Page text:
From the historic hallways of the most beautiful state Capitol in our great nation, this is Senator Keith Ingram.
One of the top priorities of the legislature is to expand access to affordable health care throughout Arkansas.
During the 2021 session that recently ended we enacted numerous bills to improve medical care, especially in rural areas where there is a shortage of doctors, nurses and clinics.
This year, the main strategy was to change scope of practice laws that regulate which areas of medicine a nurse or a physician can practice.
For example, we enacted legislation that grants full independent practice authority to certified nurse practitioners. Their new authority includes the privilege to prescribe medications.
They still have to complete 6,240 hours of practice under a physician’s supervision. That equates to three years of practice.
Of course, there are safeguards written into the law to protect patients, such as regular reviews by medical experts.
The legislature also passed a new law to grant full practice authority to certified nurse midwives.
In addition to their full authority delivering newborn babies, certified nurse midwives will have authority to practice gynecological care, prenatal care, postpartum care and the care of the baby for 28 days after it’s born.
Pharmacists will have greater authority, thanks to new laws enacted this session. They will be allowed to diagnose flu and strep throat, using a nationally recognized test. If they diagnose flu or strep, they can then prescribe medicines.
Pharmacists will be allowed to administer vaccines and immunizations, as long as the patient is at least three years old. A pharmacist technician can also give vaccinations, under the supervision of the pharmacist.
If someone has an adverse reaction to a vaccine, the pharmacist can prescribe and administer an antidote.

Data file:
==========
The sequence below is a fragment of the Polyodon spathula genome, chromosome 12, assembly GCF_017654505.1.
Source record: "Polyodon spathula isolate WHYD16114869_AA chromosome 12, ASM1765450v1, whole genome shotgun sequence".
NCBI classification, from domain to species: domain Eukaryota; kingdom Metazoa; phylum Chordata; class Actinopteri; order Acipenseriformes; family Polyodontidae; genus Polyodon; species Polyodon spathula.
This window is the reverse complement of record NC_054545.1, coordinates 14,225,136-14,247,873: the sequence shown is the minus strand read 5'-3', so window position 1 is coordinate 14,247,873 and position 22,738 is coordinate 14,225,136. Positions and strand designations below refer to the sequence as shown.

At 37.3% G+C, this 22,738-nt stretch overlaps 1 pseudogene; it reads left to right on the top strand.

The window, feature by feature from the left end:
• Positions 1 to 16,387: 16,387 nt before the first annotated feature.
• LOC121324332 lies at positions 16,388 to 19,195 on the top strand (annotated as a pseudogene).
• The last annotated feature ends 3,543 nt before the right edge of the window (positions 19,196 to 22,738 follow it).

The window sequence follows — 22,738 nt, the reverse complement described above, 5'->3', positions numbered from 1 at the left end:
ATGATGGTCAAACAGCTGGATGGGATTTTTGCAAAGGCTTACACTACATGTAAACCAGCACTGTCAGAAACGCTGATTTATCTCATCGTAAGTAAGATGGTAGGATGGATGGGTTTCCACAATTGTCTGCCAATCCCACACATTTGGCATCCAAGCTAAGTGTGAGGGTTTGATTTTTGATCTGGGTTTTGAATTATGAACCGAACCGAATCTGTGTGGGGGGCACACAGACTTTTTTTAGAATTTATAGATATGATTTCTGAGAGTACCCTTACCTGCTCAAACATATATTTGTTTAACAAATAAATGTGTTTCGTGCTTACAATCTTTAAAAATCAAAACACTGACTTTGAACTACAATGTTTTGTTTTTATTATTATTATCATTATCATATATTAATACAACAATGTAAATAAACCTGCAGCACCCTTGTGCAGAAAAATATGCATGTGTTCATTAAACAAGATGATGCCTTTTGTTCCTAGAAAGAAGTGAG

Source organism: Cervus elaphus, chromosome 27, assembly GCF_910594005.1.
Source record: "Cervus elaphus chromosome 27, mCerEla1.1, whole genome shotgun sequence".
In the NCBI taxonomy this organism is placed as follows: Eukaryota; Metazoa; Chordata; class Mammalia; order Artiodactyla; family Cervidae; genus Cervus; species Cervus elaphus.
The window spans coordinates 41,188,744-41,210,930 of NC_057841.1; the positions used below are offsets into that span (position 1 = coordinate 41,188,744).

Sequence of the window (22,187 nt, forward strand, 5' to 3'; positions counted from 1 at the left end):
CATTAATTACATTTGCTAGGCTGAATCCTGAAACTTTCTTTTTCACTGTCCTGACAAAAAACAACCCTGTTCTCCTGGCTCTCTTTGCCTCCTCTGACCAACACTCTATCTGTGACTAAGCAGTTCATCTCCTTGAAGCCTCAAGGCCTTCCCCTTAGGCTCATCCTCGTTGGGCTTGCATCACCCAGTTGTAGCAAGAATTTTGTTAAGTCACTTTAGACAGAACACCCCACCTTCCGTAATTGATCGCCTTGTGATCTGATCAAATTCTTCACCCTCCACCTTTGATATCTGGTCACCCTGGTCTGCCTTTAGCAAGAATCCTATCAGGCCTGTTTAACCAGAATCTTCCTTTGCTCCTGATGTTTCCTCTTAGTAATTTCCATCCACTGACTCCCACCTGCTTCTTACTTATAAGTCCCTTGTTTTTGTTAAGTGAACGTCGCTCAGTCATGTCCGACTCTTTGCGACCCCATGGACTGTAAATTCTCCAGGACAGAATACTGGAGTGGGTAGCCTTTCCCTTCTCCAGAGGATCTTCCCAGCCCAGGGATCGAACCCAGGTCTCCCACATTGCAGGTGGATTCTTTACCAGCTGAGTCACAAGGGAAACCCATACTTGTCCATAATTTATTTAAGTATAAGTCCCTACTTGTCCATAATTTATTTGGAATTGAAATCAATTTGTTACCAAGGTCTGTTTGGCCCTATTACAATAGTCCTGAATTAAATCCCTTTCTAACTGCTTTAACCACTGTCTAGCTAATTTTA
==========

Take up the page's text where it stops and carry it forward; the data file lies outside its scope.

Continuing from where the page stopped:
Pharmacists also will be legally able to dispense birth control pills, but only for six months. The pharmacist must notify the woman’s physician that she is taking an oral contraceptive.
If the woman has not visited a doctor in the previous six months, the pharmacist must refer her to a women’s care doctor or a primary care physician.
In order to dispense birth control pills, the pharmacist must complete a training course taught by the state Board of Pharmacy.
Another new law will allow certified registered nurse anesthetists to practice without being under the supervision of a physician. This bill was supported by lawmakers in isolated areas where there are few doctors, and even fewer physician anesthesiologists.
Finally, the legislature directed the state Education Department to set up a pilot program for high school, which will allow students to earn credits toward a Licensed Practical Nurse certificate.
The Health Department and the state Board of Nursing will help write the curriculum for the pilot program.
The high schools will partner with an institution of higher education that offers nursing courses. The higher education institution will have oversight over the academic curriculum and the selection of teachers.
The legislature made other significant changes in health care law, for example, insurance will now have to cover screenings and colonoscopies for people aged 45, rather than 50.
From the Capitol, it is always my greatest honor and most sincere privilege to serve you as your state Senator. This is Keith Ingram.